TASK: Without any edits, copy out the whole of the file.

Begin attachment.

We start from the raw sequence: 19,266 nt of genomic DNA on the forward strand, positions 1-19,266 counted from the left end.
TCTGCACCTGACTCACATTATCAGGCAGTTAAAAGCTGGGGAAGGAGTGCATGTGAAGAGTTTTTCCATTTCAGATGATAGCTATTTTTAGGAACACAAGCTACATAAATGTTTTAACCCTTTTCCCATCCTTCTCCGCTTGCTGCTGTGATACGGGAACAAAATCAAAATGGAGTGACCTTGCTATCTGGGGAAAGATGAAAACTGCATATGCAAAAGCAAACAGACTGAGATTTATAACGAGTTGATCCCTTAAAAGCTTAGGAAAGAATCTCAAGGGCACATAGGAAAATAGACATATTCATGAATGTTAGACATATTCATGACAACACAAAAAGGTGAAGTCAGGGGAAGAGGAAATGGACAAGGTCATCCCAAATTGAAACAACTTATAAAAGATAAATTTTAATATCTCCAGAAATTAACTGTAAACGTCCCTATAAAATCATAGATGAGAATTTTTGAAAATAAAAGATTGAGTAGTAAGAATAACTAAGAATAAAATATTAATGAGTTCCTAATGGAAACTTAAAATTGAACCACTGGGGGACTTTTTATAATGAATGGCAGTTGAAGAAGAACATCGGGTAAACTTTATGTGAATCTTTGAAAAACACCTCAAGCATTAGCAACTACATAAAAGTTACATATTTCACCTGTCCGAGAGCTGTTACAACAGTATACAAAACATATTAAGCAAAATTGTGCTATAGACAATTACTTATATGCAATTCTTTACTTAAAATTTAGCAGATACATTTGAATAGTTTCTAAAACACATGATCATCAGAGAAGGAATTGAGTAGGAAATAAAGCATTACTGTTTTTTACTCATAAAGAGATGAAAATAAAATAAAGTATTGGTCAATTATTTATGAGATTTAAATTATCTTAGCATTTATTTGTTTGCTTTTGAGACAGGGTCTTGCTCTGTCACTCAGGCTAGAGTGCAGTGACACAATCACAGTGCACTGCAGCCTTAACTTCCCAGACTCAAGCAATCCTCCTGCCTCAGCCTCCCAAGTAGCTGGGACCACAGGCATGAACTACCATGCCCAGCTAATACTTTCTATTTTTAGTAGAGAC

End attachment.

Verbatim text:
We start from the raw sequence: 19,266 nt of genomic DNA on the forward strand, positions 1-19,266 counted from the left end.
TCTGCACCTGACTCACATTATCAGGCAGTTAAAAGCTGGGGAAGGAGTGCATGTGAAGAGTTTTTCCATTTCAGATGATAGCTATTTTTAGGAACACAAGCTACATAAATGTTTTAACCCTTTTCCCATCCTTCTCCGCTTGCTGCTGTGATACGGGAACAAAATCAAAATGGAGTGACCTTGCTATCTGGGGAAAGATGAAAACTGCATATGCAAAAGCAAACAGACTGAGATTTATAACGAGTTGATCCCTTAAAAGCTTAGGAAAGAATCTCAAGGGCACATAGGAAAATAGACATATTCATGAATGTTAGACATATTCATGACAACACAAAAAGGTGAAGTCAGGGGAAGAGGAAATGGACAAGGTCATCCCAAATTGAAACAACTTATAAAAGATAAATTTTAATATCTCCAGAAATTAACTGTAAACGTCCCTATAAAATCATAGATGAGAATTTTTGAAAATAAAAGATTGAGTAGTAAGAATAACTAAGAATAAAATATTAATGAGTTCCTAATGGAAACTTAAAATTGAACCACTGGGGGACTTTTTATAATGAATGGCAGTTGAAGAAGAACATCGGGTAAACTTTATGTGAATCTTTGAAAAACACCTCAAGCATTAGCAACTACATAAAAGTTACATATTTCACCTGTCCGAGAGCTGTTACAACAGTATACAAAACATATTAAGCAAAATTGTGCTATAGACAATTACTTATATGCAATTCTTTACTTAAAATTTAGCAGATACATTTGAATAGTTTCTAAAACACATGATCATCAGAGAAGGAATTGAGTAGGAAATAAAGCATTACTGTTTTTTACTCATAAAGAGATGAAAATAAAATAAAGTATTGGTCAATTATTTATGAGATTTAAATTATCTTAGCATTTATTTGTTTGCTTTTGAGACAGGGTCTTGCTCTGTCACTCAGGCTAGAGTGCAGTGACACAATCACAGTGCACTGCAGCCTTAACTTCCCAGACTCAAGCAATCCTCCTGCCTCAGCCTCCCAAGTAGCTGGGACCACAGGCATGAACTACCATGCCCAGCTAATACTTTCTATTTTTAGTAGAGAC